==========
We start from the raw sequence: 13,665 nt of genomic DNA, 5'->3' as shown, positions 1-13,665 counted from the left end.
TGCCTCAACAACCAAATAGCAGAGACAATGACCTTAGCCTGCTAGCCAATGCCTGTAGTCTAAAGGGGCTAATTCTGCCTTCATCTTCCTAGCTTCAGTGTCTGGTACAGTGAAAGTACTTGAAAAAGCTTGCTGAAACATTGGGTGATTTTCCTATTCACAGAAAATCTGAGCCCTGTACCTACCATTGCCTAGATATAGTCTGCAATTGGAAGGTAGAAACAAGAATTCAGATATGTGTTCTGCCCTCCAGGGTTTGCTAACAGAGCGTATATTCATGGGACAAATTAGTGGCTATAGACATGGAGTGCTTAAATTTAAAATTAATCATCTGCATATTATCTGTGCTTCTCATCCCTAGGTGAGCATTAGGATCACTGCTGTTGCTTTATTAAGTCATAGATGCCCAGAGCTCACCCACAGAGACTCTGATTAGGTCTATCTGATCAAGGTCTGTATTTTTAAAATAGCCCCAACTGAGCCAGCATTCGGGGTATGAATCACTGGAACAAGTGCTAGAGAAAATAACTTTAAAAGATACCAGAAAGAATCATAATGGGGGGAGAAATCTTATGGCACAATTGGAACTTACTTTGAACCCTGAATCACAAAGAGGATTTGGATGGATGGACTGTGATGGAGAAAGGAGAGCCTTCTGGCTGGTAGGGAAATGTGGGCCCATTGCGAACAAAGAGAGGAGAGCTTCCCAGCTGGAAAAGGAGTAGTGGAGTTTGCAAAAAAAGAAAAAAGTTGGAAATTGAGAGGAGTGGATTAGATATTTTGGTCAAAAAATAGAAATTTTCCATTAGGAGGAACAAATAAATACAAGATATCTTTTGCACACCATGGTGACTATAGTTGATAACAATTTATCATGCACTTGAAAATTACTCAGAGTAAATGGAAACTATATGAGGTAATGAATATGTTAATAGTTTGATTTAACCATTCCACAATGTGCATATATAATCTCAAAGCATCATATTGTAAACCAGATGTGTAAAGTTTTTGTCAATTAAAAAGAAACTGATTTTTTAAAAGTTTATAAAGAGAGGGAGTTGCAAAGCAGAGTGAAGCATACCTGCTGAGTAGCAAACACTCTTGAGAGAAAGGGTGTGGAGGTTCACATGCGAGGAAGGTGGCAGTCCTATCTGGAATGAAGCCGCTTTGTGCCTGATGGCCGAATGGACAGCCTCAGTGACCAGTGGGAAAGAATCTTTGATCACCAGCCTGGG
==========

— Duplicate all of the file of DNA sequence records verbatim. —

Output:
We start from the raw sequence: 13,665 nt of genomic DNA, 5'->3' as shown, positions 1-13,665 counted from the left end.
TGCCTCAACAACCAAATAGCAGAGACAATGACCTTAGCCTGCTAGCCAATGCCTGTAGTCTAAAGGGGCTAATTCTGCCTTCATCTTCCTAGCTTCAGTGTCTGGTACAGTGAAAGTACTTGAAAAAGCTTGCTGAAACATTGGGTGATTTTCCTATTCACAGAAAATCTGAGCCCTGTACCTACCATTGCCTAGATATAGTCTGCAATTGGAAGGTAGAAACAAGAATTCAGATATGTGTTCTGCCCTCCAGGGTTTGCTAACAGAGCGTATATTCATGGGACAAATTAGTGGCTATAGACATGGAGTGCTTAAATTTAAAATTAATCATCTGCATATTATCTGTGCTTCTCATCCCTAGGTGAGCATTAGGATCACTGCTGTTGCTTTATTAAGTCATAGATGCCCAGAGCTCACCCACAGAGACTCTGATTAGGTCTATCTGATCAAGGTCTGTATTTTTAAAATAGCCCCAACTGAGCCAGCATTCGGGGTATGAATCACTGGAACAAGTGCTAGAGAAAATAACTTTAAAAGATACCAGAAAGAATCATAATGGGGGGAGAAATCTTATGGCACAATTGGAACTTACTTTGAACCCTGAATCACAAAGAGGATTTGGATGGATGGACTGTGATGGAGAAAGGAGAGCCTTCTGGCTGGTAGGGAAATGTGGGCCCATTGCGAACAAAGAGAGGAGAGCTTCCCAGCTGGAAAAGGAGTAGTGGAGTTTGCAAAAAAAGAAAAAAGTTGGAAATTGAGAGGAGTGGATTAGATATTTTGGTCAAAAAATAGAAATTTTCCATTAGGAGGAACAAATAAATACAAGATATCTTTTGCACACCATGGTGACTATAGTTGATAACAATTTATCATGCACTTGAAAATTACTCAGAGTAAATGGAAACTATATGAGGTAATGAATATGTTAATAGTTTGATTTAACCATTCCACAATGTGCATATATAATCTCAAAGCATCATATTGTAAACCAGATGTGTAAAGTTTTTGTCAATTAAAAAGAAACTGATTTTTTAAAAGTTTATAAAGAGAGGGAGTTGCAAAGCAGAGTGAAGCATACCTGCTGAGTAGCAAACACTCTTGAGAGAAAGGGTGTGGAGGTTCACATGCGAGGAAGGTGGCAGTCCTATCTGGAATGAAGCCGCTTTGTGCCTGATGGCCGAATGGACAGCCTCAGTGACCAGTGGGAAAGAATCTTTGATCACCAGCCTGGG